The design of the International Linear Collider has recently changed from featuring two tunnels to just one. This means many aspects of the tunnel design have to be re-thought – including the distribution of the radiofrequency power, the acceleration technology of choice for the ILC’s superconducting cavities. In addition to the klystron cluster scheme, the power-delivery system for radiofrequency cavities introduced in last week’s ILC NewsLine, an alternative scheme is being developed at KEK, Japan.
Since 70 percent of Japan is mountainous, naturally the candidate sites are considered to be in a mountainous area. It would not be practicable to have large buildings on the surface. Also, the shaft pipes in the klystron cluster scheme, which will feed power underground, are planned to have a fixed length. This wouldn’t fit into a mountainous area either, where sloped tunnels with different lengths instead of vertical shafts to reach underground will be needed.
“So we proposed a very simple solution for the single-tunnel plan, the distributed radiofrequency system (DRFS),” said Shigeki Fukuda, the high-level radiofrequency (HLRF) specialist at KEK.
DRFS is a complete single-tunnel plan and there are no extra HLRF-related facilities on the surface. All the equipment to generate the radiofrequency (RF) power will sit inside the underground tunnel, together with the RF waveguide. In this scheme, many small HLRF units will provide RF power, and each unit will feed two or four superconducting cavities. How many in total? The ILC will have more than 16,000 superconducting cavities, which means that it is necessary to make about 8,000 klystrons and 975 DC power supplies and pulse modulators (including 325 backup units).
The plan is to use three different kinds of cavity units coming from three regions. This feature will make it possible to appropriately operate those cavity units with different characteristics. In the present technology of manufacturing superconducting cavities, their quality varies greatly, and scientists have to accept the field gradient variation of 31.5 megavolts per metre plus or minus 20 percent. DRFS technology will enable engineers to appropriately operate those cavity units with the possibility of adjusting to individual characteristics. “It is also useful for dealing with the deterioration of units after installation,” said Fukuda. “If some cavities quench or couplers fail, others are operated instead of deteriorated units, and the influence of these effects becomes negligible.”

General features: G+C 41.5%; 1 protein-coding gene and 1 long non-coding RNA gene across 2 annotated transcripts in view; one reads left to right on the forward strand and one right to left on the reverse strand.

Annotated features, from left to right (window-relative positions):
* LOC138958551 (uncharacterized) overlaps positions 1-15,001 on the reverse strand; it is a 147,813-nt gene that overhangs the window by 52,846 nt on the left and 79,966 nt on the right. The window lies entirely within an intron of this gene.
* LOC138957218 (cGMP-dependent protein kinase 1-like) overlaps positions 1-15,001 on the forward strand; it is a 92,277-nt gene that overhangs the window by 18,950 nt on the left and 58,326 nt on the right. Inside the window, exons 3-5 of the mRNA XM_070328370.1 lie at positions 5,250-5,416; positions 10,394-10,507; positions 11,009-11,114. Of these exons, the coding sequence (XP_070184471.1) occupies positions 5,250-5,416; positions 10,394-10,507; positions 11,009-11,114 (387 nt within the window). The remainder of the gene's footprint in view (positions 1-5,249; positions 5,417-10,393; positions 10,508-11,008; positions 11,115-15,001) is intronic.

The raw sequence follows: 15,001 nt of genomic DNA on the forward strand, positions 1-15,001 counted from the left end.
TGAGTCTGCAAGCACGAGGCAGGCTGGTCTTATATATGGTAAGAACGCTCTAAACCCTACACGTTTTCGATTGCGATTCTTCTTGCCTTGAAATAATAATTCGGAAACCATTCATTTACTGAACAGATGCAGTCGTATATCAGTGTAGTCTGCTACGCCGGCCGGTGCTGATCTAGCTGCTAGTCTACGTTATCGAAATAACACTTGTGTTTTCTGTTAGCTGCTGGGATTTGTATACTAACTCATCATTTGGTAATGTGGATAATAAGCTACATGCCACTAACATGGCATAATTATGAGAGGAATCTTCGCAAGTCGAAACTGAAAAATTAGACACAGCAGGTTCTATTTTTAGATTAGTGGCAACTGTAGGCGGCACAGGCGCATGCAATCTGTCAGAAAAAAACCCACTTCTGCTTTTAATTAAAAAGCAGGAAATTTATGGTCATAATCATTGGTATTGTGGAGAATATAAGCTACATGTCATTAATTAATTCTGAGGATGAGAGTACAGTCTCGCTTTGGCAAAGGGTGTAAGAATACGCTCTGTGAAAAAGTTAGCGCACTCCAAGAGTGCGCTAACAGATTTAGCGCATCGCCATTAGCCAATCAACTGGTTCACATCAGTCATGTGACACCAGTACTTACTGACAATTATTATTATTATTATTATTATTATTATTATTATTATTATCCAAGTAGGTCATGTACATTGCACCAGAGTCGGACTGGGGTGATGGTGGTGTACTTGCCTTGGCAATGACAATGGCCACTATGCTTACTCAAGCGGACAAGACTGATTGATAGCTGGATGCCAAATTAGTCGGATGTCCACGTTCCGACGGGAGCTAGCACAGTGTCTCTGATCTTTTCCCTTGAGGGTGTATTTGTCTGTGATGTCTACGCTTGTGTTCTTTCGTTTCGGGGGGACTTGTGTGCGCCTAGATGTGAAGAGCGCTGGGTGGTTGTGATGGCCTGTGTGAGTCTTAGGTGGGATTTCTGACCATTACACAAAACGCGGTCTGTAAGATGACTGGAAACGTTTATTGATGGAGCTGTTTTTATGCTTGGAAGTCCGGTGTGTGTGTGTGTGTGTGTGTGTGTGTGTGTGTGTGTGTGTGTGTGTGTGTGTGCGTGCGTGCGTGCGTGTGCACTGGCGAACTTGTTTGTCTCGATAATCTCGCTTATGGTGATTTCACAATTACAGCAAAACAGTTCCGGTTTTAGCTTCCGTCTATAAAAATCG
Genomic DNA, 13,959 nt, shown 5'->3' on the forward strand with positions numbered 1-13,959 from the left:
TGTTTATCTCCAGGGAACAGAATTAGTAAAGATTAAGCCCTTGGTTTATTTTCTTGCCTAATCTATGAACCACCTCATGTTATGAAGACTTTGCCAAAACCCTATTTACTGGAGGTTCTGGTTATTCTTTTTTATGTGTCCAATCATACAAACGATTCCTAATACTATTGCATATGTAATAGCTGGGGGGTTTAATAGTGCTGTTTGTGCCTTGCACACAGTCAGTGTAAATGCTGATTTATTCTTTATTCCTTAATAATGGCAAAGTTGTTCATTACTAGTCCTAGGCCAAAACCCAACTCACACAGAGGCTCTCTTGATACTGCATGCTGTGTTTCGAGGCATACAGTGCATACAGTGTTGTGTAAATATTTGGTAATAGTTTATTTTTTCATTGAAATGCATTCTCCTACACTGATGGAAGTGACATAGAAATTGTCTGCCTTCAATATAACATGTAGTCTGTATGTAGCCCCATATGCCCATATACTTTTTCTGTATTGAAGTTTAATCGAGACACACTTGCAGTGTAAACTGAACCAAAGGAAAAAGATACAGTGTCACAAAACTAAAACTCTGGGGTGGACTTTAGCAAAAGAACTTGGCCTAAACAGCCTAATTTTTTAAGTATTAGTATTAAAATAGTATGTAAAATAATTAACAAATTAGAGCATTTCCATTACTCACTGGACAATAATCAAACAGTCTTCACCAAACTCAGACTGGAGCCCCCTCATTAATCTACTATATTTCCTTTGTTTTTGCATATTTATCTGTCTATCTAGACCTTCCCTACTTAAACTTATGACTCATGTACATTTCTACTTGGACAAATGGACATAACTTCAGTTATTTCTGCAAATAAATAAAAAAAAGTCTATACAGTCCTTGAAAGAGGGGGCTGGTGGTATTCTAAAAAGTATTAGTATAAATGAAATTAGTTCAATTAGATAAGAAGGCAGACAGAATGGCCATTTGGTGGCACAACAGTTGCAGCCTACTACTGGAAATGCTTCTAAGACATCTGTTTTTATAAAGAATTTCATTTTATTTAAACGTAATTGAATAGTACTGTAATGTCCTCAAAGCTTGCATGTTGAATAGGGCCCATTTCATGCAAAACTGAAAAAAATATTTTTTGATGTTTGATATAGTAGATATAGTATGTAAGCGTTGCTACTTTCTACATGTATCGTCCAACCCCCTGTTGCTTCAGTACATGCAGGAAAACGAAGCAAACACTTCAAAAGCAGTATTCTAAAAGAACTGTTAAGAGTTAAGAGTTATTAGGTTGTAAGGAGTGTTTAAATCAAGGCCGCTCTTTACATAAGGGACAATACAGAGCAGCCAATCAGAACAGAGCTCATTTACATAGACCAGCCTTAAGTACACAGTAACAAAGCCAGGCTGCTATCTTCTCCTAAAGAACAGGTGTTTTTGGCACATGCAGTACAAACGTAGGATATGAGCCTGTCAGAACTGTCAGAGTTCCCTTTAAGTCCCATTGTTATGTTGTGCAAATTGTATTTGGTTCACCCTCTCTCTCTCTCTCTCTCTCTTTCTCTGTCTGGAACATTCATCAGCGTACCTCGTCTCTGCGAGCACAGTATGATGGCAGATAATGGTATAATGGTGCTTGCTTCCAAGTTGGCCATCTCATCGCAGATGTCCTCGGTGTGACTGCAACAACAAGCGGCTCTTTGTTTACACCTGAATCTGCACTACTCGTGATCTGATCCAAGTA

The klystron adopted in the DRFS scheme is called the modulated-anode-type klystron. “This type of klystron has superior cost effectiveness, and actually, is adopted in many big facilities such as J-PARC (Japan Proton Accelerator Complex, Tokai, Japan) or the Spallation Neutron Source in the US.”
Since the HLRF system is costly in general, reducing the total numbers of RF units tends to become one of the main topics in the cost-reduction discussions. And naturally, there are concerns that DRFS may be too expensive a choice. “We are trying to develop cheaper manufacturing ways through mass production, and we are confident that it is possible,” says Fukuda. Also, small klystrons have potential applications in many fields if they can be manufactured in reasonable way: for example, they could be an RF source for a medical accelerator, perhaps for use in PET or cancer therapy, or an RF source for handy X-ray inspection. It is also applicable as an RF source for an energy recovery linac or the proposed Project X at Fermilab, US.
There is another concern with DRFS: the faults rates. Since the number of units is large, it might be a good guess that the number of failures will be similar. “In order to keep or even raise availability, we showed that the realistic mean time between klystron failures is long, and it is not a serious problem if there are two maintenance terms a year,” Fukuda believes. The team also plans to have backup units of power supplies and modulators. “We calculated that the probability of having a serious failure, which would cause a stop of operation, will be very small,” said Fukuda.
Important tasks for the team are first to complete the prototype DRFS currently under setup at KEK and then to carry out some further R&D to reduce the cost.
The KEK team introduced the first DRFS system at the S1-Global experiment at KEK. The system comprises two DRFS klystrons connecting with a DC power supply and pulse modulator, the minimum unit of DRFS to demonstrate the feasibility of the DRFS system. This test will be performed over three weeks in February. After that, one DRFS unit will be operated through 2011 for the so-called quantum beam project. Larger-scale tests with the DRFS system consisting of four to five DRFS klystrons with a DC power supply and a modulator are planned at the phase-two plan for KEK’s Superconducting RF Test Facility from 2012 to 2013. “At the same time we continue to have an R&D aiming for more cost reductions,” said Fukuda.